Definitions

from The American Heritage® Dictionary of the English Language, 5th Edition.

  • adjective Infamous by way of being extremely wicked.

from The Century Dictionary.

  • Wicked in the extreme; heinous; abominable; atrociously sinful or villainous; detestably vile.
  • Synonyms Nefarious, Execrable, Flagitious, Enormous, Villainous, Abominable, Horrible, atrocious, infamous, iniquitous, impious, dreadful, detestable. The first seven words characterize extreme wickedness. As with the words under atrocious, when loosely used they approach each other in meaning; hence only their primary meanings will be indicated here: nefarious, unspeakably wicked, impious; execrable, worthy of execration or cursing, utterly hateful; flagitious, proceeding from burning desire (as lust), grossly or brutally wicked or vile, enormous, not common in this sense except with a strong noun, as enormous wickedness, but sometimes meaning wicked beyond common measure; villainous, worthy of a villain, greatly criminal or capable of great crimes; abominable, loathsome in wickedness, the object of a religious detestation; horrible, exciting horror, mental agitation, or shrinking; shocking: it is less common as applied to moral conduct, See abandoned, atrocious, criminal, and irreligious.

from the GNU version of the Collaborative International Dictionary of English.

  • adjective Wicked in the extreme; abominable; iniquitous; atrociously villainous; execrable; detestably vile.

from Wiktionary, Creative Commons Attribution/Share-Alike License.

  • adjective infamous for being wicked
  • adjective wicked or criminal

from WordNet 3.0 Copyright 2006 by Princeton University. All rights reserved.

  • adjective extremely wicked

Etymologies

from The American Heritage® Dictionary of the English Language, 4th Edition

[Latin nefārius, from nefās, crime, transgression : ne-, not; see ne in Indo-European roots + fās, divine law; see dhē- in Indo-European roots.]

from Wiktionary, Creative Commons Attribution/Share-Alike License

From Latin nefārius ("execrable, abominable"), from nefas ("something contrary to divine law, an impious deed, sin, crime"), from ne- ("not") + fas ("the dictates of religion, divine law"), related to for ("I speak, I say"), and cognate to φημί (phemi, "I say").

Examples

  • In a written statement, President Jonathan said the group, basking in what he called their nefarious success in Jos on Christmas Eve, once again knifed at the heartstrings of a nation celebrating New Year's Eve with this evil and wicked attack.

    4 Killed in Blast in Nigerian Capital

  • In a written statement, President Jonathan said the group, basking in what he called their nefarious success in Jos on Christmas Eve, once again knifed at the heartstrings of a nation celebrating New Year's Eve with this evil and wicked attack.

    4 Killed in Blast in Nigerian Capital

  • This is what we call the nefarious voting tendency called, "In Hop Step".

    Fineman: McCain Wouldn't Approve Of His Own Campaign's Message

  • MCINTYRE: Gates had already withstood a flurry of broadsides from committee chairman and ardent war critic Robert Byrd, who railed against the cost of what he called the nefarious infernal war in Iraq.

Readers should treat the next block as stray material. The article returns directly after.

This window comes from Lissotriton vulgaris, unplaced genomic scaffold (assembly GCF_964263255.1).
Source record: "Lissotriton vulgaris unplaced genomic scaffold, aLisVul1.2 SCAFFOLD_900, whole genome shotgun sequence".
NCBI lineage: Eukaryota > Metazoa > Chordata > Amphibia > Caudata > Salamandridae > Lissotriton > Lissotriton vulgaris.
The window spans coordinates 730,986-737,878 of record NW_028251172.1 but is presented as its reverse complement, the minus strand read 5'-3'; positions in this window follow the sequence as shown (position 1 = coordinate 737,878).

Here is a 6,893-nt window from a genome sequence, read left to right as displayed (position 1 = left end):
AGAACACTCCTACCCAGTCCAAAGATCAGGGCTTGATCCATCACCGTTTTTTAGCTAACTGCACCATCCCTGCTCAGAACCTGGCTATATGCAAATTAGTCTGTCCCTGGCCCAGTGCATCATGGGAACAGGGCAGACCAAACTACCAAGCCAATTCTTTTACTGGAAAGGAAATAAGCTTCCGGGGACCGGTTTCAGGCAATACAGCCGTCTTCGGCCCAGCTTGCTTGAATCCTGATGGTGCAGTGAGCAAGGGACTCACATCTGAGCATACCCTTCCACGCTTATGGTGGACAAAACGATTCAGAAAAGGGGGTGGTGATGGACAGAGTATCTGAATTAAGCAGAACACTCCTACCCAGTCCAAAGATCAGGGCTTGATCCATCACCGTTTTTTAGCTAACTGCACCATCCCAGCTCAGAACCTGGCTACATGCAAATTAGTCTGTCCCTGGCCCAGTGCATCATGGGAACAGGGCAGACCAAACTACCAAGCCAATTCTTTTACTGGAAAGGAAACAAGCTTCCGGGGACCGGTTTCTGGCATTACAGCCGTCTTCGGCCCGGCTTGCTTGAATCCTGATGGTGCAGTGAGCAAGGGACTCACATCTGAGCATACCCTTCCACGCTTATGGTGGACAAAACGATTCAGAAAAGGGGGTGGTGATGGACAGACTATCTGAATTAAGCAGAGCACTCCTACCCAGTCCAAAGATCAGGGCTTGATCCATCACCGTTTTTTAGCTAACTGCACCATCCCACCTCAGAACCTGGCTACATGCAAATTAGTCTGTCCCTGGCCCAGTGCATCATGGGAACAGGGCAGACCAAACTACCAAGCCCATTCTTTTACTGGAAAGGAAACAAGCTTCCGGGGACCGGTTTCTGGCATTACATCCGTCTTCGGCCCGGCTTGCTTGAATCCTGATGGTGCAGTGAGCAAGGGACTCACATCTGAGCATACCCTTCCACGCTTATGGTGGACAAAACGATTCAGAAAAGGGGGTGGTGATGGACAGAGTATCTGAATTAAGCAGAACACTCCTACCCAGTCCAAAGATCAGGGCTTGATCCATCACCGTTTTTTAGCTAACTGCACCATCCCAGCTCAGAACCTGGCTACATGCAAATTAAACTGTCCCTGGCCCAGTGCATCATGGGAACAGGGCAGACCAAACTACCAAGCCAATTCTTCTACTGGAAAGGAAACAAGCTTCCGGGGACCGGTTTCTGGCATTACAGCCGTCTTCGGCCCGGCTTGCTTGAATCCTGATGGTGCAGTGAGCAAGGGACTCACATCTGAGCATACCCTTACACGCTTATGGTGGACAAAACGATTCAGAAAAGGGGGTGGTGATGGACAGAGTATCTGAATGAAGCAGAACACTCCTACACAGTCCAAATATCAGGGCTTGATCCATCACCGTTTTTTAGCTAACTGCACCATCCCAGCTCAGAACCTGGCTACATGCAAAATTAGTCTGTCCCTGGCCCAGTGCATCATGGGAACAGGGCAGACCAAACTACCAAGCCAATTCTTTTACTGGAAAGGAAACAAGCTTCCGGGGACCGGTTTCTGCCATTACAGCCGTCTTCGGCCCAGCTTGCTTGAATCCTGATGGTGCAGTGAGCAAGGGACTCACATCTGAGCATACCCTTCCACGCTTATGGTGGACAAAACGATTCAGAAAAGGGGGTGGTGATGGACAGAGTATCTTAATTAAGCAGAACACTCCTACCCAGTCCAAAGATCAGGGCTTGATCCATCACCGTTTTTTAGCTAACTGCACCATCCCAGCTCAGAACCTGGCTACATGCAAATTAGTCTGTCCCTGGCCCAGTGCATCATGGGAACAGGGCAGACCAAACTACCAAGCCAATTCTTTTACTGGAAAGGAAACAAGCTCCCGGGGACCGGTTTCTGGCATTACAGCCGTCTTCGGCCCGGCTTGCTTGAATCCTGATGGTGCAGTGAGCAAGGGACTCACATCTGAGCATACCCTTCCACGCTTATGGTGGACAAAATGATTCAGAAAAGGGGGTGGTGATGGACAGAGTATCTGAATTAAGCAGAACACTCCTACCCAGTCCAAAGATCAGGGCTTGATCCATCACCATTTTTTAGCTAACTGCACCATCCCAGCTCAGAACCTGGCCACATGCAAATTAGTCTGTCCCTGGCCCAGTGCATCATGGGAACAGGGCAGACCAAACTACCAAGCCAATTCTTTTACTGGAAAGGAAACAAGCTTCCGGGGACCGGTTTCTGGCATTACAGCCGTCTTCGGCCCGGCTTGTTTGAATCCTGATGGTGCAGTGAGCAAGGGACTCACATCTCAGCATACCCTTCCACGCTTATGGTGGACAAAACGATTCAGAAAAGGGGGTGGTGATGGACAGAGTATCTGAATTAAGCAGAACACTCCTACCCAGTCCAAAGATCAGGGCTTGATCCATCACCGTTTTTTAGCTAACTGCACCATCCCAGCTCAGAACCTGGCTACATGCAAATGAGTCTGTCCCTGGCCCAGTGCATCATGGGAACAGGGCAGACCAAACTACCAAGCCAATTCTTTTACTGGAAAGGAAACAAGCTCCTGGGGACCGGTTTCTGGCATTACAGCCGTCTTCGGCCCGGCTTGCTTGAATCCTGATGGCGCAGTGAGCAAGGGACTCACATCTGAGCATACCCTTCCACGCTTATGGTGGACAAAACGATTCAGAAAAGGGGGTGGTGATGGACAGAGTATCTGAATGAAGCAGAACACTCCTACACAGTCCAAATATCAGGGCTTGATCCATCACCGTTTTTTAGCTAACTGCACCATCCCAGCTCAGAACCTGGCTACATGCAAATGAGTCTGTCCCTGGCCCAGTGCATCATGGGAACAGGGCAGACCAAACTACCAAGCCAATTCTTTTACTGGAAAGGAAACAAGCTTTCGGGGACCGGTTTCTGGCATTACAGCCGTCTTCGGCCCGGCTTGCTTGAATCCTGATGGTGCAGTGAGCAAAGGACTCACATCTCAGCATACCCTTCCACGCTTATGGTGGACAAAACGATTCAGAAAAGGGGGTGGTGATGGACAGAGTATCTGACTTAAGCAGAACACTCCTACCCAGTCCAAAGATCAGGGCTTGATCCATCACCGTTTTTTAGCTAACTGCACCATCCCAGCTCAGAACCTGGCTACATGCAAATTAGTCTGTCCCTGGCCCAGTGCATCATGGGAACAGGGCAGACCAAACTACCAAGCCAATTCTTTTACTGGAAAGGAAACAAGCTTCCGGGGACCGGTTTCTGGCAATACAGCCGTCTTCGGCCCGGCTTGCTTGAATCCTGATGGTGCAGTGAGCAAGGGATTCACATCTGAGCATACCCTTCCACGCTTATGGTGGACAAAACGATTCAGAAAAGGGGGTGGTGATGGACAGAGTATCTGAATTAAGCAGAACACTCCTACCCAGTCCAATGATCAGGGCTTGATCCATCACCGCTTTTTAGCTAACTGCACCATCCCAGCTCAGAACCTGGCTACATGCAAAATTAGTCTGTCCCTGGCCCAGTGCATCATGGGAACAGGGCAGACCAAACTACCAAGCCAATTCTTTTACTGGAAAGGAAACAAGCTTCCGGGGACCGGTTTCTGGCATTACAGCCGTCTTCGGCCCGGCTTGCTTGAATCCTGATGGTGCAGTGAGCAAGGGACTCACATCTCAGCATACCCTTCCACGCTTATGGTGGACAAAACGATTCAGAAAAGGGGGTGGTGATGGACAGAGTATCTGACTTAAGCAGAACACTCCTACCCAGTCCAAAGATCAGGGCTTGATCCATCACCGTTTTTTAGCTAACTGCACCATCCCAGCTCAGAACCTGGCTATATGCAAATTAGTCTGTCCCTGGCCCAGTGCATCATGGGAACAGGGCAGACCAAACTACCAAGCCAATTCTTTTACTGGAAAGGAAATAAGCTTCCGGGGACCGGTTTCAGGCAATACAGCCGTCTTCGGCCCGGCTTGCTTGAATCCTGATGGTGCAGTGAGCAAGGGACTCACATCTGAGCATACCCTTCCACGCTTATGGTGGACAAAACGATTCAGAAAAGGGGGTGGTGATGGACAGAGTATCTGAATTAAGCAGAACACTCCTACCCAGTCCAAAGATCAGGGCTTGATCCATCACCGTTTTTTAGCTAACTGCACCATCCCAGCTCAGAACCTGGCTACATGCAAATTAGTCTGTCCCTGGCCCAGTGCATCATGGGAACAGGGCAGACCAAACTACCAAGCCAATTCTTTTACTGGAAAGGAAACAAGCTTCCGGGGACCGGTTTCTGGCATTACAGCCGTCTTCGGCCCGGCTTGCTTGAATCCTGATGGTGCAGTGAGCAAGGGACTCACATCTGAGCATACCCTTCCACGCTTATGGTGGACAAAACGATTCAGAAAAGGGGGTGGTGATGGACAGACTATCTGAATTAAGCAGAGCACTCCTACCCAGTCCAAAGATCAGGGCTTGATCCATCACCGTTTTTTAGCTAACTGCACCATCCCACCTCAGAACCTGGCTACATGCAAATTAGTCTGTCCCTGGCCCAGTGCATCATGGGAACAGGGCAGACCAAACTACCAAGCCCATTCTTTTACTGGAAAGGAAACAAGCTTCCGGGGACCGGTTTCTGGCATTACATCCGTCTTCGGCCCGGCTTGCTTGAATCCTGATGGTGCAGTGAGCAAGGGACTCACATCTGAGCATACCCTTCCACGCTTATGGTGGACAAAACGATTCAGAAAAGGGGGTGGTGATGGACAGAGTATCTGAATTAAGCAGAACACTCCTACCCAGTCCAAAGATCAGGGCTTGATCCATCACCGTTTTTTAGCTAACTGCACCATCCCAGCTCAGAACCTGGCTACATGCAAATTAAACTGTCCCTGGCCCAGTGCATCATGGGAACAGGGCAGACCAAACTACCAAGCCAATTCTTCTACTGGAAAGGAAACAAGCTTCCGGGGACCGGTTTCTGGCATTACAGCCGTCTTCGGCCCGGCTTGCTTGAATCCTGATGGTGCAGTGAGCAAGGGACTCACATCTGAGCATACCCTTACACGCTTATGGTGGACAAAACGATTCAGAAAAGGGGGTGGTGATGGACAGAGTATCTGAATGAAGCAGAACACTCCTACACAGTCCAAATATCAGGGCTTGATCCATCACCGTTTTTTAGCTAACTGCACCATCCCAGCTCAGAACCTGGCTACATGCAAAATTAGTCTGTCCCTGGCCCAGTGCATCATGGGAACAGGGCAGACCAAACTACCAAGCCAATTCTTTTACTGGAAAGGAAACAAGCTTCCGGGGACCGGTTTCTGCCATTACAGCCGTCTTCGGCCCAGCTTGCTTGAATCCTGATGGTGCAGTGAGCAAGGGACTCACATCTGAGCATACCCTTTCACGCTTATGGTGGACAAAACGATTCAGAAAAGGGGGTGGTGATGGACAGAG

CNN Transcript Sep 26, 2007

  • MCINTYRE: Gates had already withstood a flurry of broadsides from committee chairman and ardent war critic Robert Byrd, who railed against the cost of what he called the nefarious infernal war in Iraq.

    CNN Transcript Sep 29, 2007

  • An official that these sources say has been involved in what they call nefarious activities against the United States.

    CNN Transcript May 21, 2004

  • A little further down you used the word nefarious, which is one of my favorite words, but I might not have used it in a story on the radio.

    Marketplace

  • A little further down you used the word nefarious, which is one of my favorite words, but I might not have used it in a story on the radio.

    Marketplace

  • Mayor Rudy Giuliani held a press conference exposing what he characterized as a nefarious cult - hoopla that ended with a whimper as the Village Voice, The New York Times, Newsday, and other papers reported that NatlFed seemed to have never actually done anything.

    FACTnet

  • University scientists who have signed petitions demanding that BPA be banned insist nothing nefarious is going on here, it just happens that the studies that don't find problems administer BPA the way humans take it and those that find problems involve injecting rats, and I believe them.

    Jon Entine: With the European Union and a Slew of New Studies Reaffirming the Safety of BPA, At What Point Will the Science Prevail?

Comments

New comments are temporarily disabled while we update our database.

  • So delightfully melodramatic...

    December 22, 2008

  • I want a screen name with this word!

    November 5, 2009

  • A definition does no good if it uses a very near synonym in the definition. For example, we define 'nefarious' as infamous by way of being extremely wicked. The words 'nefarious' and 'infamous' are very nearly the same in meaning; so if anyone is deeply confused or curious about nefarious, then he or she is of course going to be confused or curious about the 'infamous'. The question is what general characteristics are possessed by all things nefarious. It's one of the fallacies of definition

    February 20, 2010

  • Nefarious was a Burmese dictator who lived at the bottom of the garden.

    February 20, 2010

  • When I was about 12 my father, I think out of pure jest, told me this word was pronounced "nef-a-rus", i.e. with three syllables. I was taken in, and argued for this counter-intuitive pronunciation for many years afterwards, without bothering to look it up, always coming across as a pure eejit.

    February 21, 2010